Issue 31 | Correspondence | The Sun Magazine


Gene Fowler is a poet-shaman-seer-newscaster-teacher who lives in California. He wrote this letter to Judy Hogan, whose article, “For Freedom” — about neglected poets — appeared in last April’s Sun. Gene welcomes invitations for readings. His address is 463-C 61st Street, Oakland, California 94609.


I no longer read articles about poetry and the “poets”; but I must confess to residual stirrings of curiosity as to what use will be made of my poems in an article — so I read yours.


I’ve no comment to make on the “sore thumb” school of poetry. And I’ve pretty well gotten over my bitterness toward the “poets” and their tight little realm. I feel I still have something to offer the human beings on this planet (or those who might want it); but I shall try other channels than poetry, the poets, and the poets’ communities and publications.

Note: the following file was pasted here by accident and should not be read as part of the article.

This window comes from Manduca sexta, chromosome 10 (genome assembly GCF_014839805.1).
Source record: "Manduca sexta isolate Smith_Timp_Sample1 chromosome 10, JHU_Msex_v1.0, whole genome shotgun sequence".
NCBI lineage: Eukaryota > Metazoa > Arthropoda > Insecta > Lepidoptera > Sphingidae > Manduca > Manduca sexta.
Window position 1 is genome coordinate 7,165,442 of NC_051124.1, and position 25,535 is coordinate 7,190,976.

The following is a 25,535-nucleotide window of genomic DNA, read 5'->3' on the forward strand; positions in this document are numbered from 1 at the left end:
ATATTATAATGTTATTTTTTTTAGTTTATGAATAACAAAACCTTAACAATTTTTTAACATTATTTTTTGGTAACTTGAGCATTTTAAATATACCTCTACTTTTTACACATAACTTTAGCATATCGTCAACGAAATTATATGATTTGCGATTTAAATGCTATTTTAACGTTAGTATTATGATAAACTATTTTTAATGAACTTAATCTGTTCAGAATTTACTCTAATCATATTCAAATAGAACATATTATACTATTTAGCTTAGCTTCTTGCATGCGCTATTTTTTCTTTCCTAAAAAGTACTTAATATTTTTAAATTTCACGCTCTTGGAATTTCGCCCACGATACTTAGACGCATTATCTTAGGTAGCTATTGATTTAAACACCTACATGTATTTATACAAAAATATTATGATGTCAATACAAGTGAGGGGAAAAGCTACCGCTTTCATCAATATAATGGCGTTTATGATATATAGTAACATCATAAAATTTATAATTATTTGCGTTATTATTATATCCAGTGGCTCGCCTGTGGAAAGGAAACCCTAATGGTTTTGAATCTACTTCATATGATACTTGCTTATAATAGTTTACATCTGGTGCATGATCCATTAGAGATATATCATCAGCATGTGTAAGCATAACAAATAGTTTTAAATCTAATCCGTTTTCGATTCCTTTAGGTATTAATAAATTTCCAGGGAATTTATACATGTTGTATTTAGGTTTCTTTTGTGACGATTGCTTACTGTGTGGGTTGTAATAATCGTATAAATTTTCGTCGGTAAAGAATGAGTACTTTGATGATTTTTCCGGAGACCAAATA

Yes, your generation of “generously funded” poets does, indeed, have as a primal problem what you’d call “authenticity.”

But the problem is a deep one; it certainly has nothing to do with their surface tendencies to be fashionable, to sell out, or whatever. Their work is not authentic because they are not. And I’m not referring to some sort of “dishonesty” in ’em, but to a simple but basic lack of growth.

You apparently see as a first step the business of “saying what you think.”


But your poets cannot “say” what they think. They have no notion whatsoever of what the act of “saying” is, or of how the language works, far less how it is coordinated with sentience. (Did ye know that “sentence” and “sentience” are the same name???) The learning of surface pseudo-craft doesn’t help — hence the academics who’d seem to know something about prosody, about language, etc., in fact do not.

But the inability to “say” is only the tip o’ the berg, m’ lady.

These people do not think. And, alas, neither do those youngsters you hold such hope for in your classes. Having thoughts (opinions) pop into your head is not thought, it most certainly is not generative intelligence.

And deeper? These poets cannot even observe. They may bellow about “telling it like it is.” They not only don’t know “how it is,” they do not even know what is meant by that statement.